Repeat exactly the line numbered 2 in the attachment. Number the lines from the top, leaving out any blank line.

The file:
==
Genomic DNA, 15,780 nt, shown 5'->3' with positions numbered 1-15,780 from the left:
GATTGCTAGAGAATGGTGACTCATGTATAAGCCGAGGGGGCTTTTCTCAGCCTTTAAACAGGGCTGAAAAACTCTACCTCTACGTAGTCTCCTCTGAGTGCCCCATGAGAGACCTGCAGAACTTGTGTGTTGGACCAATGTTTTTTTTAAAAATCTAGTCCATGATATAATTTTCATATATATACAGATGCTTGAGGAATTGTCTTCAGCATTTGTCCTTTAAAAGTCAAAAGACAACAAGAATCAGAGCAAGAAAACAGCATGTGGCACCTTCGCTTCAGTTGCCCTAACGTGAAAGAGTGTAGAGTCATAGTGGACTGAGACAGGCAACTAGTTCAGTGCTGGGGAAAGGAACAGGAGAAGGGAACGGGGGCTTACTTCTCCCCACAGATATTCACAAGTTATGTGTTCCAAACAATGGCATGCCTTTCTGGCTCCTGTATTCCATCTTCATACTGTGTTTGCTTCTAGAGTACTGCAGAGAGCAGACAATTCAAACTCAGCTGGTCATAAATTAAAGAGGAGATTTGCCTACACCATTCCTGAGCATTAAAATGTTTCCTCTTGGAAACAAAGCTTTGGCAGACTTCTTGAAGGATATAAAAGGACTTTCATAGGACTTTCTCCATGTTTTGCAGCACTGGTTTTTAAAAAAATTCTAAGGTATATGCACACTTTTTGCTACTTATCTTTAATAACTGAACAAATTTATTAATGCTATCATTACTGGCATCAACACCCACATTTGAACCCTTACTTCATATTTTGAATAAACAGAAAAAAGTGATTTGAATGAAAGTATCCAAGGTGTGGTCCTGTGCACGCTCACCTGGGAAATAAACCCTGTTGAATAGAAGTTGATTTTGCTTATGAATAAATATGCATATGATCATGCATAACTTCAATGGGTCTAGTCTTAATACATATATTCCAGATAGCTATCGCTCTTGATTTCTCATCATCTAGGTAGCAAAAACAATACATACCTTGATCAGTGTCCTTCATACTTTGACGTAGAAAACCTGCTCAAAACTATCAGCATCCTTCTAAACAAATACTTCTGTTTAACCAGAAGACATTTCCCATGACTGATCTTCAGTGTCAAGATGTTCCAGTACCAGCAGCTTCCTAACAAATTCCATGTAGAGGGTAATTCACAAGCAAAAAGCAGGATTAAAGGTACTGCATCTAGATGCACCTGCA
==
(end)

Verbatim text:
GATTGCTAGAGAATGGTGACTCATGTATAAGCCGAGGGGGCTTTTCTCAGCCTTTAAACAGGGCTGAAAAACTCTACCTCTACGTAGTCTCCTCTGAGTGCCCCATGAGAGACCTGCAGAACTTGTGTGTTGGACCAATGTTTTTTTTAAAAATCTAGTCCATGATATAATTTTCATATATATACAGATGCTTGAGGAATTGTCTTCAGCATTTGTCCTTTAAAAGTCAAAAGACAACAAGAATCAGAGCAAGAAAACAGCATGTGGCACCTTCGCTTCAGTTGCCCTAACGTGAAAGAGTGTAGAGTCATAGTGGACTGAGACAGGCAACTAGTTCAGTGCTGGGGAAAGGAACAGGAGAAGGGAACGGGGGCTTACTTCTCCCCACAGATATTCACAAGTTATGTGTTCCAAACAATGGCATGCCTTTCTGGCTCCTGTATTCCATCTTCATACTGTGTTTGCTTCTAGAGTACTGCAGAGAGCAGACAATTCAAACTCAGCTGGTCATAAATTAAAGAGGAGATTTGCCTACACCATTCCTGAGCATTAAAATGTTTCCTCTTGGAAACAAAGCTTTGGCAGACTTCTTGAAGGATATAAAAGGACTTTCATAGGACTTTCTCCATGTTTTGCAGCACTGGTTTTTAAAAAAATTCTAAGGTATATGCACACTTTTTGCTACTTATCTTTAATAACTGAACAAATTTATTAATGCTATCATTACTGGCATCAACACCCACATTTGAACCCTTACTTCATATTTTGAATAAACAGAAAAAAGTGATTTGAATGAAAGTATCCAAGGTGTGGTCCTGTGCACGCTCACCTGGGAAATAAACCCTGTTGAATAGAAGTTGATTTTGCTTATGAATAAATATGCATATGATCATGCATAACTTCAATGGGTCTAGTCTTAATACATATATTCCAGATAGCTATCGCTCTTGATTTCTCATCATCTAGGTAGCAAAAACAATACATACCTTGATCAGTGTCCTTCATACTTTGACGTAGAAAACCTGCTCAAAACTATCAGCATCCTTCTAAACAAATACTTCTGTTTAACCAGAAGACATTTCCCATGACTGATCTTCAGTGTCAAGATGTTCCAGTACCAGCAGCTTCCTAACAAATTCCATGTAGAGGGTAATTCACAAGCAAAAAGCAGGATTAAAGGTACTGCATCTAGATGCACCTGCA